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Communicating You (Part Six)

November 9, 2009

CY_6.001While concurrently holding the biblical nature of communicating with God and the anemic nature of exchanging information amongst ourselves, it is clear that change is necessary.  It is best understood that growing in Christ image is not a simple principle to which we must assent, but more importantly it is a transformation that we must daily pursue.  Eph 5 pushes us toward the necessity to imitate God.  In regard to communication, the imitation that is in order is connection and not information retrieval.

Modern culture has starved communication to a sinful reality.  Satisfaction in connecting with others is realized if appropriate data is given and received.  But, this is not so with God—it is not about news, it is about relationship.  Unfortunately, the habit of humans is not to model connection with others according to the prescribed connection with God, it is the other way around.  So our prayers are superficial, unanswered, and unnecessary and our relationships are dead and digital.  Christians and non-Christians alike talk to God as if he has information to give them and they have information to give him.  Many would be much more agreeable if they could simply email God and eliminate the supposed reasons for prayer and praise.  This is not only the direction communication is going, but the present reality.  Consequently, we see that something as simple and harmless as online socializing has the ability to alter our communion with God.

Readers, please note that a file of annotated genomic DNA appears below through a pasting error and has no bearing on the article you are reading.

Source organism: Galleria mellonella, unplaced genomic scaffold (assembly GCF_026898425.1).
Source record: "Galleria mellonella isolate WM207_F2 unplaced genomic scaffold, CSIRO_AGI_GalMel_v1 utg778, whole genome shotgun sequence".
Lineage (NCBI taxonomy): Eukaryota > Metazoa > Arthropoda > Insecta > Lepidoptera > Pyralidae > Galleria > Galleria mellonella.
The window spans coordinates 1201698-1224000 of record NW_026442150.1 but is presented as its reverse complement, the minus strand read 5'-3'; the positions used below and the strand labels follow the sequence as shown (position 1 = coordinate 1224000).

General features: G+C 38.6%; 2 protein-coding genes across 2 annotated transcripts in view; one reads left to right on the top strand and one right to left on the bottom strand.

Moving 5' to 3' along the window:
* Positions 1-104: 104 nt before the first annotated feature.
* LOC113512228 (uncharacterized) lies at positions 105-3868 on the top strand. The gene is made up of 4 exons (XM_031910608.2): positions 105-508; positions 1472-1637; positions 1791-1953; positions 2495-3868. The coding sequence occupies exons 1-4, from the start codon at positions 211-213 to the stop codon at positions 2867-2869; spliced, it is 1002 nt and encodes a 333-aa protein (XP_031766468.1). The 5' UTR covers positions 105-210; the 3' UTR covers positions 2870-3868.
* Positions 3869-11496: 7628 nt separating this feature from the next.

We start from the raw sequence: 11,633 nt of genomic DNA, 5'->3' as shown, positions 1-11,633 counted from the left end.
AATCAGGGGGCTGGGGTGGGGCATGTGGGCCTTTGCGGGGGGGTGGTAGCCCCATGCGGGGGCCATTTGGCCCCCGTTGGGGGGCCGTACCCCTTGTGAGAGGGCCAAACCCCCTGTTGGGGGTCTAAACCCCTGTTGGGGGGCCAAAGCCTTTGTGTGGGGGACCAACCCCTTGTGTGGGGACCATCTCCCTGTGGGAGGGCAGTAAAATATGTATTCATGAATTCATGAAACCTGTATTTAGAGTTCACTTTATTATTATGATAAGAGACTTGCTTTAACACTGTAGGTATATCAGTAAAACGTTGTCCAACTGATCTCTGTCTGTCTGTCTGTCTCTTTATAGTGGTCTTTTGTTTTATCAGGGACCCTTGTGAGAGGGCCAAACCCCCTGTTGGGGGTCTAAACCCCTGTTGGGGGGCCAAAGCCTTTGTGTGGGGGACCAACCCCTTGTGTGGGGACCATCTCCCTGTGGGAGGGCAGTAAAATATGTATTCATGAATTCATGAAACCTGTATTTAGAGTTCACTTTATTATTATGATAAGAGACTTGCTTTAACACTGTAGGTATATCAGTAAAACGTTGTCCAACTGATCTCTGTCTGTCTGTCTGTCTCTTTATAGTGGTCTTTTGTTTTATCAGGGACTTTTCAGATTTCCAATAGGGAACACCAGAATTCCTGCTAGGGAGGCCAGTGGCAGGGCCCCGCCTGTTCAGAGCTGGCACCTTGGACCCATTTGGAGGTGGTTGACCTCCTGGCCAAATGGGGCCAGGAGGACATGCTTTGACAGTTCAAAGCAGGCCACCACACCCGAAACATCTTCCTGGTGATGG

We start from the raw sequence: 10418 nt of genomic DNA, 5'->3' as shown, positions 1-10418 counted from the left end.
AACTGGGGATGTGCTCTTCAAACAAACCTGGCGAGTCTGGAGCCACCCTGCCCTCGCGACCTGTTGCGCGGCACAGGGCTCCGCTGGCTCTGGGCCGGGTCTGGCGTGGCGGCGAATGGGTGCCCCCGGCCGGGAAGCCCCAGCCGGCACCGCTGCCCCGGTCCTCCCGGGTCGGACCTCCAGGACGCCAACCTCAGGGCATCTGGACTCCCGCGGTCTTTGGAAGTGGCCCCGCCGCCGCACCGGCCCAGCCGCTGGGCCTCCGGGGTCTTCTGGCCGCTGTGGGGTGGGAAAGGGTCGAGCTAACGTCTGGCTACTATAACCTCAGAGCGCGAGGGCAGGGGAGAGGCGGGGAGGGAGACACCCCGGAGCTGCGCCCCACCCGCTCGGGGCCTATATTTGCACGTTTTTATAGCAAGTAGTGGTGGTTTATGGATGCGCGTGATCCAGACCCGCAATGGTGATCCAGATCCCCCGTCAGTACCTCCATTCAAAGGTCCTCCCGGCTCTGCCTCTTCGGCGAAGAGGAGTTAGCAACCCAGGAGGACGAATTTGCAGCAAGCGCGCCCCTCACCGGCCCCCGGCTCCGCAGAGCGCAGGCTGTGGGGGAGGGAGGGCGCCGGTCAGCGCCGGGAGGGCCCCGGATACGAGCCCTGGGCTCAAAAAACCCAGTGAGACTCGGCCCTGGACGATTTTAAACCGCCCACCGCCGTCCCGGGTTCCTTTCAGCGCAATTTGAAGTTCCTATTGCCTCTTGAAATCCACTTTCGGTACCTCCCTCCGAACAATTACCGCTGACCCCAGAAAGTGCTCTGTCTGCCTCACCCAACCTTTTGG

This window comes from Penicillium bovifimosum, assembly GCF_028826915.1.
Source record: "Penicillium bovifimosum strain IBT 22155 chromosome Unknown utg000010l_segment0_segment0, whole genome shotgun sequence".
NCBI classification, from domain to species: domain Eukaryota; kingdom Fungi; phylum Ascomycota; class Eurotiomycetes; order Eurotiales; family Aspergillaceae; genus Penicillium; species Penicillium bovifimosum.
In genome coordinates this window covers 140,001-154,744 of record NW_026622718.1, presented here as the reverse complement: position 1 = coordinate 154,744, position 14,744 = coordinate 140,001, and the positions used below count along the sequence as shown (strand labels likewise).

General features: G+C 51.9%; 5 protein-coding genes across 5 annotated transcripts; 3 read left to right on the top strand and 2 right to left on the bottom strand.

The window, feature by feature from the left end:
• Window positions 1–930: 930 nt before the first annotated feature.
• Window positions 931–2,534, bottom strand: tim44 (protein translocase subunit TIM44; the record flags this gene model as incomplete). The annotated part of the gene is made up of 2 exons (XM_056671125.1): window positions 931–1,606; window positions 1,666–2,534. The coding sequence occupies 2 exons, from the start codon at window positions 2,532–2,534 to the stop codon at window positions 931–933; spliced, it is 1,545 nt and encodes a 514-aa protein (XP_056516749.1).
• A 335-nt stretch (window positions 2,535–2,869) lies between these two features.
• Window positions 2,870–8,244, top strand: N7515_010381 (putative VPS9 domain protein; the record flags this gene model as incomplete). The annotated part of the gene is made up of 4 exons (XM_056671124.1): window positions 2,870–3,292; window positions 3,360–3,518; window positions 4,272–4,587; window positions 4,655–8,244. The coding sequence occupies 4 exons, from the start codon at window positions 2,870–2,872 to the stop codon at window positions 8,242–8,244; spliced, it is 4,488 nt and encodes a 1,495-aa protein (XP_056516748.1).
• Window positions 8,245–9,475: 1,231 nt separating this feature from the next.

There must be awareness, as well as a response, to the creation of false image and the byproduct of the progressive decay of communication.  It is necessary to first submit to the reality that myspace, facebook, second life, and other Internet social networks present a haunting opportunity to manufacture self.  Equally important is the acceptance of the deteriorating progress of communication.  Information exchange has begun to take over as the replacement of connection.  From these understandings we must be actuated and transformed toward holiness.  And the ultimate model for that transformation is discovered and rediscovered in the Gospel.

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